Autism And Savantism

Laurence Kim Peek, an exceptional savant, was the inspiration of the autistic character of Raymond Babbitt in the movie Rain Man.   He was diagnosed with autism with an extraordinary memory being able to memorize every book he reads.   Despite his exceptional ability, he still experienced social anxiety brought by his disability.





Individuals with autism have a developmental disorder and are behaviorally challenged.   They have poor social skills, may engage in repetitive behaviors, and have trouble with communication.



Savants are no ordinary geniuses.   They are distinctly intellectual people, great thinkers.  Savant syndrome affects people with significant cognitive disabilities often due to autism.  Studies show that one in three individuals with autism might be born with these exceptional abilities.


A Disability With Extraordinary Ability

Individuals with autism who have also been considered with savant syndrome are said to have outstanding abilities in music, arts, math, science and some other fields of study.  How this comes to be is not clear, but studies suggest that as infants, they may have experienced injury in the left hemisphere of the brain that triggers the right brain to compensate, setting free these unusual abilities.


  1. Stephen Wiltshire is a British savant who at age three was diagnosed with autism. He was known to be a “human camera” because of his astounding ability to draw landscapes from memory.


  1. Rex Lewis-Clack, a 20-year-old gifted musician, self-taught pianist, strikes the piano keys with dexterity. He suffers from severe symptoms of autism besides being born blind.   His keyboard is his gateway to the world besides his own.  He plays his piano until he drops.


  1. Gottfried Mind, a Swiss autistic savant, very weak and incapable of hard work, but he got great talent for drawing. He is known as Cat’s Raphael for bringing lifelike cats in his drawings.


  1. Gilles Trehin, a French savant artist, author, and creator of the fictional city of “Urville.” He designed and developed a detailed fanciful megacity in his mind for 20 years.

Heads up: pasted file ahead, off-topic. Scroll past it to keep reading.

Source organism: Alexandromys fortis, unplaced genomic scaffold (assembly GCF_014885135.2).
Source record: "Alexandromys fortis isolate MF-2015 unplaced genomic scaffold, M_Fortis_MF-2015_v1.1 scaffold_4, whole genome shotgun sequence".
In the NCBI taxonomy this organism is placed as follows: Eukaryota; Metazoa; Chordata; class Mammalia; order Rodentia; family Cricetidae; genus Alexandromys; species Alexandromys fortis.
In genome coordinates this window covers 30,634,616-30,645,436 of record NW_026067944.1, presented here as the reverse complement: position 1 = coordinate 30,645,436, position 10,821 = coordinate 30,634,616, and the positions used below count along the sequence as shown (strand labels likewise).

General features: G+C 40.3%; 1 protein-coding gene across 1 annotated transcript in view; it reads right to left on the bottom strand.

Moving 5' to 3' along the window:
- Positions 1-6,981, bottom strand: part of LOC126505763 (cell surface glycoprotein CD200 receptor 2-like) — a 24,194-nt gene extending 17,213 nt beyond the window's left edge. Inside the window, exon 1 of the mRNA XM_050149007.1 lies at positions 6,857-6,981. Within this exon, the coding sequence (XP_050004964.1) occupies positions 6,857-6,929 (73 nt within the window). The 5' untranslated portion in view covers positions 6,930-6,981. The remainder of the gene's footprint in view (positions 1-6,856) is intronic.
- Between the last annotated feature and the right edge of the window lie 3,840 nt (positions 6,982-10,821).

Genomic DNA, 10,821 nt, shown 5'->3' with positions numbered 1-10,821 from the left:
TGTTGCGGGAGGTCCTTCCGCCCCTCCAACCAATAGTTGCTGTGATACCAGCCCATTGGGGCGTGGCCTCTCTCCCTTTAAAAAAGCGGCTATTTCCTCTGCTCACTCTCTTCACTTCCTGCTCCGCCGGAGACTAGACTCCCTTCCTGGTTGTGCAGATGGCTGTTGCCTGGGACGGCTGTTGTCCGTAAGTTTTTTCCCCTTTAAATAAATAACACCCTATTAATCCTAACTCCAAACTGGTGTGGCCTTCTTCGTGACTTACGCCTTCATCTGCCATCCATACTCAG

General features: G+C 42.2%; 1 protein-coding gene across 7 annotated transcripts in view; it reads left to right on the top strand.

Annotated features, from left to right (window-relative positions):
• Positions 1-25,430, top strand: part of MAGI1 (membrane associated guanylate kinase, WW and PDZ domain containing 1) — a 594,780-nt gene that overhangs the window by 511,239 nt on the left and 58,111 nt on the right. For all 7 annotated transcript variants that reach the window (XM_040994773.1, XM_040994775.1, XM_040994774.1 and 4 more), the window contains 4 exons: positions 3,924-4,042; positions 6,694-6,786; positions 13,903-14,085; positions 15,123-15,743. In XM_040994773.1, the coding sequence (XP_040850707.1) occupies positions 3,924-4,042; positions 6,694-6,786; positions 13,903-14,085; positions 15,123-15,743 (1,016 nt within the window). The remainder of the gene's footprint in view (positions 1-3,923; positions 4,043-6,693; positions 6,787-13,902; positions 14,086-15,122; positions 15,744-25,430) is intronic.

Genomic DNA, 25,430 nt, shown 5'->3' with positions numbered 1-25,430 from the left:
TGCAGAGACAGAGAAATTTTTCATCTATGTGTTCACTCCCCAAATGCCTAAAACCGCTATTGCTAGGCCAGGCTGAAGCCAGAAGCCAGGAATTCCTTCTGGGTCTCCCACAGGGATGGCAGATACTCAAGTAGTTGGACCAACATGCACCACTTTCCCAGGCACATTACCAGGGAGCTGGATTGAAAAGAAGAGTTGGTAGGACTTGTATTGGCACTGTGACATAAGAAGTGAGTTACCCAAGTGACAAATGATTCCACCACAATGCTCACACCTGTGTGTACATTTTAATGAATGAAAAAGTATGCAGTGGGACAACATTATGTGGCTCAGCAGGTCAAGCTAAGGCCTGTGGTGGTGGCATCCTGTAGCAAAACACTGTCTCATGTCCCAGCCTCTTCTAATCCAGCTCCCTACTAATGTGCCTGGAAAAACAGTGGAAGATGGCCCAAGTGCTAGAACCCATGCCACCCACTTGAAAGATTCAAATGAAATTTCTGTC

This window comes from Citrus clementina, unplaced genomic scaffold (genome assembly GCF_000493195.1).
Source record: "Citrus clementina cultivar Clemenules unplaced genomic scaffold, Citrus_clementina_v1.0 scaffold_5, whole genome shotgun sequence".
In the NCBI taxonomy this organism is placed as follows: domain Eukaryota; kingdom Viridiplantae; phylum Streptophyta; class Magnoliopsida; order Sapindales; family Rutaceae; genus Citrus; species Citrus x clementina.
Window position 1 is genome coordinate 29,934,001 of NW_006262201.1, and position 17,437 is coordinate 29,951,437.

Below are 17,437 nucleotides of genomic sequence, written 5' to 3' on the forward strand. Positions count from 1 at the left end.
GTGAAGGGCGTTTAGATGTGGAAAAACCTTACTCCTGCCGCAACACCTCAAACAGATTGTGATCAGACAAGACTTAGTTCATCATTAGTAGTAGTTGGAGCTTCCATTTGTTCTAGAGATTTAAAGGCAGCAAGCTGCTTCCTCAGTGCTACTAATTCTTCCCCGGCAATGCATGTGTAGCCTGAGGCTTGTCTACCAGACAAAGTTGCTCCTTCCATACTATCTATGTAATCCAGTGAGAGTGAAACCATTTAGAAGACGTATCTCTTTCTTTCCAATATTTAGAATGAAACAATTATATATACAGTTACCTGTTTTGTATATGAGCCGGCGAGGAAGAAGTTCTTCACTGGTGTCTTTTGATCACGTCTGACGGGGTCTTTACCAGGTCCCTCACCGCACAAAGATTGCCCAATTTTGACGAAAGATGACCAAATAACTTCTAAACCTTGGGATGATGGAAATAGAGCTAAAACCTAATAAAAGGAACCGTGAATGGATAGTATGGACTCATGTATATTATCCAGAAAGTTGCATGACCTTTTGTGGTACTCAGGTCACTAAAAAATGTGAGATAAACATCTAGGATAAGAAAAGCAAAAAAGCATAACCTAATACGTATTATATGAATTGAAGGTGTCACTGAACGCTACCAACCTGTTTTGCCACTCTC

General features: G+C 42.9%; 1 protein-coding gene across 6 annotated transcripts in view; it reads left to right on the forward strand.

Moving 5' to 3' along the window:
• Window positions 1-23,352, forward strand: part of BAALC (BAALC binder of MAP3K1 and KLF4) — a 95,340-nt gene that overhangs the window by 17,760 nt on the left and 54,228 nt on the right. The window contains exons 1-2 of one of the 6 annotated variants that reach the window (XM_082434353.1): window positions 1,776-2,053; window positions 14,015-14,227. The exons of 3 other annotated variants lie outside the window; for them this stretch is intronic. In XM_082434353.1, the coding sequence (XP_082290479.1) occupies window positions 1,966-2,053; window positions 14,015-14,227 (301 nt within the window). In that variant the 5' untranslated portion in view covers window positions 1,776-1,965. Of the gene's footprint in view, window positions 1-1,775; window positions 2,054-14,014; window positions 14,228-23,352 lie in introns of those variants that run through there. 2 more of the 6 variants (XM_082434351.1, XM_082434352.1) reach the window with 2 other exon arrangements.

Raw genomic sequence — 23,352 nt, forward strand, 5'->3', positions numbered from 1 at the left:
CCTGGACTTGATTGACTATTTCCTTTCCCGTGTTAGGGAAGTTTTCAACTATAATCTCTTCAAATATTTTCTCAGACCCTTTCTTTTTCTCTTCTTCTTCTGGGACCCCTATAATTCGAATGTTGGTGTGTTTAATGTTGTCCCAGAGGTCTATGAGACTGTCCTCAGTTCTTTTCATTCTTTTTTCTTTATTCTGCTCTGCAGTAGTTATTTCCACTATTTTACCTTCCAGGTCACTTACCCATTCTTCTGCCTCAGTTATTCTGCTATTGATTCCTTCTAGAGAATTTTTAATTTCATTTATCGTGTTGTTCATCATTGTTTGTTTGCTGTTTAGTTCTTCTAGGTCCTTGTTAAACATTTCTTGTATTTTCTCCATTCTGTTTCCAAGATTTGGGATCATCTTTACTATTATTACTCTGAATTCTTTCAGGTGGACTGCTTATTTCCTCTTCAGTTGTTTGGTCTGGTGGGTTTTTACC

1. Jedediah Buxton, known as the English mental calculator, also one of the earliest considered autistic savant. He is not knowledgeable in science or history, but to him everything was number. All that he saw and experienced were associated with numbers.   The Royal Society tested his capability in 1754, and his brain was able to calculate numbers of up to 39 digits.


  1. Ellen Boudreaux is an exceptional blind, autistic savant, who like Stephen Wiltshire is a music genius. She can play music flawlessly by just listening to it once.   Besides her talent in music, Ellen can also walk around without stumbling on anything despite her being blind.  She makes chirping sounds that act like a sonar.  Another exceptional thing about her is her ability to tell time without looking at the clock.


  1. Daniel Tammet, a highly functioning savant with autism, has a remarkable mathematical and language abilities. He came to fame after reciting from memory Pi to 22,514 decimal places.   He can also speak 11 languages.


Above are just some of the what we often call “less fortunate” because of being severely disabled in their cognitive function and socialization.   People with savantism and autism may have disabilities but think twice in considering them less fortunate because they are blessed with extraordinarily amazing abilities which can’t be discounted by just looking at them.